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2 men arrested, 1 with Nazi arm-band, accused of making threats to attack New York synagogue, NYPD says

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Two men have been arrested and charged in connection with online threats to attack a New York City synagogue, multiple law enforcement sources have told CNN.

New York Police Commissioner Keechant Sewell announced the arrests in a statement Saturday. Investigators from the FBI/NYPD Joint Terrorism Task Force and the NYPD Counterterrorism and Intelligence Bureau, in collaboration with law enforcement partners, uncovered what she called “a developing threat to the Jewish community” on Friday.

Authorities “moved swiftly to gather information, identify those behind it, and operationally neutralize their ability to do harm,’ Sewell said.

Christopher Brown, 21, from Aquebogue, New York, is being charged with making a terroristic threat, aggravated harassment, and criminal possession of a weapon. Matthew Mahrer, 22, of Manhattan, is facing a single charge of criminal possession of a weapon, a NYPD spokeswoman said.

It is not yet clear if either of the men have legal representation.

Officers from the Metropolitan Transportation Authority (MTA) arrested Brown and Mahrer as they were entering Penn Station in Manhattan early Saturday, according to Sewell. The officers also seized “a large hunting knife, an illegal Glock 17 firearm and 30-round magazine, and several other items,” the commissioner said.

After apprehending them, the two men “were turned over to the NYPD and FBI,” the MTA said in a statement.

“The tremendous police work here reflects the MTA PD’s core purpose — protecting millions of daily commuters, in collaboration with our local, state and federal law enforcement partners,” the MTA said.

Law enforcement sources told CNN the threats began appearing on a Twitter account on November 12 and were traced late Friday to a computer at a veterinary clinic where one of the suspects worked.

The threats allegedly included references to attacking a synagogue: “Gonna ask a priest if I should become a husband or shoot up a synagogue and die,” one post allegedly read.

Sources said one of the messages contained a reference to “big moves being made on Friday.” That message cited a time of 11:30 p.m., but gave no specific target.

After being alerted to the online messages, FBI agents from the Joint Terrorism Task Force and detectives from the NYPD’s intelligence bureau began what was a source described as “frantic efforts” to identify and locate the suspects.

CNN has reached out to the NYPD and FBI for official comment.

Law enforcement sources told CNN that by late Friday, authorities had zeroed in on two individuals. It is not clear if either of those arrested have legal representation.

Sources said authorities issued a so-called “Be on the Lookout” — or “bolo” — alert to the phones of thousands of police officers in New York City with a picture and a description of one of those being sought. MTA police were notified that the individuals may be traveling back-and-forth from Long Island to New York City or Pennsylvania, according to the sources.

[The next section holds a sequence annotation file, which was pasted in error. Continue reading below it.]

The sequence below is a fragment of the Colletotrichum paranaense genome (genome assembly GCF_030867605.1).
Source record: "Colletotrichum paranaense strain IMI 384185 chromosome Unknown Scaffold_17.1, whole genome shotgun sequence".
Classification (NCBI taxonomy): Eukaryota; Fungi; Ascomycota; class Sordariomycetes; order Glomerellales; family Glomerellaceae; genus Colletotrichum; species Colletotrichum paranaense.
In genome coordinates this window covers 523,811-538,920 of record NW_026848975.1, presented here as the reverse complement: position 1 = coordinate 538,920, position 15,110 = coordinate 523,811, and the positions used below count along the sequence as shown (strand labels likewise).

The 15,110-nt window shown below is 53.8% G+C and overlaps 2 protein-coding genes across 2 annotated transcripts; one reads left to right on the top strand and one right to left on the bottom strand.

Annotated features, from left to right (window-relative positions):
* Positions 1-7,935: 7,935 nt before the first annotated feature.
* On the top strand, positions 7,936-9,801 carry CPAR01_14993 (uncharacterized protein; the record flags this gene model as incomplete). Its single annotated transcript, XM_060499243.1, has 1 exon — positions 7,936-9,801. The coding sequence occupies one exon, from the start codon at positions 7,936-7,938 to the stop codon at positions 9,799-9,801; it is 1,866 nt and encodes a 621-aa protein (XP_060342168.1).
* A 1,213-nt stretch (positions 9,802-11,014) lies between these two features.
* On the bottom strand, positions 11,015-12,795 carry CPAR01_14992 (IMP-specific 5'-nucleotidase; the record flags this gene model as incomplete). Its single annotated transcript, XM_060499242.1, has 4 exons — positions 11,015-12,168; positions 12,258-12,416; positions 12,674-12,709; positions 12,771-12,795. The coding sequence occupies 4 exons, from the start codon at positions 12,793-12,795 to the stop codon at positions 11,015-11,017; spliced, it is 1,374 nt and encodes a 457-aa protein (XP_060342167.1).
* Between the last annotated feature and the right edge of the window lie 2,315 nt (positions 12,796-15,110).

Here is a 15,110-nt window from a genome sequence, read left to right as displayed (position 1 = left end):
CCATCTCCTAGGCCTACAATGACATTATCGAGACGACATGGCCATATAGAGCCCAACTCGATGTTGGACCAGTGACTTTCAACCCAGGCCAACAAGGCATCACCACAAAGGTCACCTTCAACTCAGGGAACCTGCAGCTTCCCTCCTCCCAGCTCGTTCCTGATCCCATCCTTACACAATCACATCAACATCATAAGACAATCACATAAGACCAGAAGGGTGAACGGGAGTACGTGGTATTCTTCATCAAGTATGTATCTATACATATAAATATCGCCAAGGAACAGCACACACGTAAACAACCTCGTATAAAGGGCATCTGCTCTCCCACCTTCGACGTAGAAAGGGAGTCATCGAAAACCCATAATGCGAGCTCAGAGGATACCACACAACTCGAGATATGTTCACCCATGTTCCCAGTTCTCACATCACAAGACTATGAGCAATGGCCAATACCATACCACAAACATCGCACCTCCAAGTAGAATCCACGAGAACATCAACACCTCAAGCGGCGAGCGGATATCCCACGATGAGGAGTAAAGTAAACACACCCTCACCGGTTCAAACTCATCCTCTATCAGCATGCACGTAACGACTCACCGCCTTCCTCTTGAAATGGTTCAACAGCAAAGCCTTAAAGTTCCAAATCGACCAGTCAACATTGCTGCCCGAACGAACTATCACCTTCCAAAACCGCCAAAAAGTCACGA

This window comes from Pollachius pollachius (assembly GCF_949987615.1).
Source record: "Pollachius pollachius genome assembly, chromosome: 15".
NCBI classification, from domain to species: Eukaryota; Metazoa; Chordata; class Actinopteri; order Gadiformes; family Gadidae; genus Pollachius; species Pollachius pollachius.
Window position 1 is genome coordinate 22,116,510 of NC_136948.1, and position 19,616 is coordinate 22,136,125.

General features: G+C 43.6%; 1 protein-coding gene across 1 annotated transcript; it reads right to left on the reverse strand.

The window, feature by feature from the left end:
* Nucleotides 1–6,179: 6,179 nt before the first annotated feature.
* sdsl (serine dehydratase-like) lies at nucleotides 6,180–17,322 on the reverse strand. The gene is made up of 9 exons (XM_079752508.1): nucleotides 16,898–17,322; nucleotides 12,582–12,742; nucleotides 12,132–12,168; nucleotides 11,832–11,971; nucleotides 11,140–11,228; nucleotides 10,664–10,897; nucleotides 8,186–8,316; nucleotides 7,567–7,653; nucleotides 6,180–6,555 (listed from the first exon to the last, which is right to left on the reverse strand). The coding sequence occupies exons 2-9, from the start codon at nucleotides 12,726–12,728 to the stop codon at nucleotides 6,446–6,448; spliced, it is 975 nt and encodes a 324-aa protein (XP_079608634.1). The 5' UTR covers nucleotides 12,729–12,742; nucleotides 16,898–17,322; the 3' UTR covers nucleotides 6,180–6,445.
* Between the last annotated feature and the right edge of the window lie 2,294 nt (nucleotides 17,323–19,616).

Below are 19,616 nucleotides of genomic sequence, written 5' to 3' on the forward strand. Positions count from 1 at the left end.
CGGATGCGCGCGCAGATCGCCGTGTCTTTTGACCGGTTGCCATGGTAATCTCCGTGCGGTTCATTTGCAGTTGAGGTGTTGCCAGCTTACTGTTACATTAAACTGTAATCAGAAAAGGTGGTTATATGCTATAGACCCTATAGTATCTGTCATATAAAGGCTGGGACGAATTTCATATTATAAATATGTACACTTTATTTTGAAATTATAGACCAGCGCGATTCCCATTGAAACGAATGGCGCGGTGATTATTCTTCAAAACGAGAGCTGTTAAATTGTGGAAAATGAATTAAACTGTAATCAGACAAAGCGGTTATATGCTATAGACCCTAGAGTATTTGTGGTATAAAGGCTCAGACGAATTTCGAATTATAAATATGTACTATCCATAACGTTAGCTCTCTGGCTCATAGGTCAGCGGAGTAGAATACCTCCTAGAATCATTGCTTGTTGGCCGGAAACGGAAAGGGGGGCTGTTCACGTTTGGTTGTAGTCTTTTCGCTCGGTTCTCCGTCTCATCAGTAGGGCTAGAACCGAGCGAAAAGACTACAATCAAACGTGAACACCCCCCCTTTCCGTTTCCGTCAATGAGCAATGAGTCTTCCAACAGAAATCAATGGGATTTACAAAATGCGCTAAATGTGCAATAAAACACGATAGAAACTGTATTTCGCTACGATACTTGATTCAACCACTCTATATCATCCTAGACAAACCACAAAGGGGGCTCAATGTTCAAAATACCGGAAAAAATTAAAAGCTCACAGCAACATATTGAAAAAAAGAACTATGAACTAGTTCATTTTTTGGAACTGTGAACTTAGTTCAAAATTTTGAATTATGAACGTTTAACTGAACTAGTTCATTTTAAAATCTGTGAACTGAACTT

Investigators were able to identify an address on 94th Street on Manhattan’s west side associated with a suspect’s friend, the sources said. When police and the FBI arrived there, they learned the two suspects had been there and dropped off a backpack, and were on their way to Penn Station, according to the sources.

Sources said the backpack was recovered with a Glock semi-automatic firearm, a ghost gun with an extended 30 round magazine and laser sight. When the two suspects were spotted by MTA Police at Penn Station they were taken into custody, the sources added.

Investigators told CNN there is a strong belief among law enforcement that an imminent attack may have been prevented.

Sources said that belief is attributed to the fact one suspect had made a number of threatening posts; obtained a semi-automatic weapon; and had a Nazi armband; a large knife; and a black ski mask.

“Today, we’re extremely grateful to NYPD investigators and our law enforcement partners who uncovered and stopped a threat to our Jewish community,” Sewell tweeted. “This morning’s arrests in Penn Station and weapon seizures are proof of their vigilance & collaboration that keeps New Yorkers safe.”

Jewish communities receive threats

This latest threat of violence against synagogues comes more than a week after a New Jersey man was arrested after being accused of making threats to attack a synagogue and Jewish people.

New York state leads the nation in anti-Semitic incidents, with at least 416 reported in 2021, including at least 51 assaults — the highest number ever recorded by the Anti-Defamation League in New York. There were 12 assaults reported in 2020, the ADL said in an audit last week.

A total of 2,717 antisemitic incidents were reported last year across the nation — a 34 per cent increase compared to 2,026 in 2020, according to the ADL.

The ADL has been tracking such incidents since 1979 — and its previous reports have found that antisemitism in America has been on the rise for years.

The U.S. assaults last year included that of a Jewish man in New York who was beaten and kicked while antisemitic slurs were hurled at him. He was on his way to a pro-Israel demonstration in Times Square.

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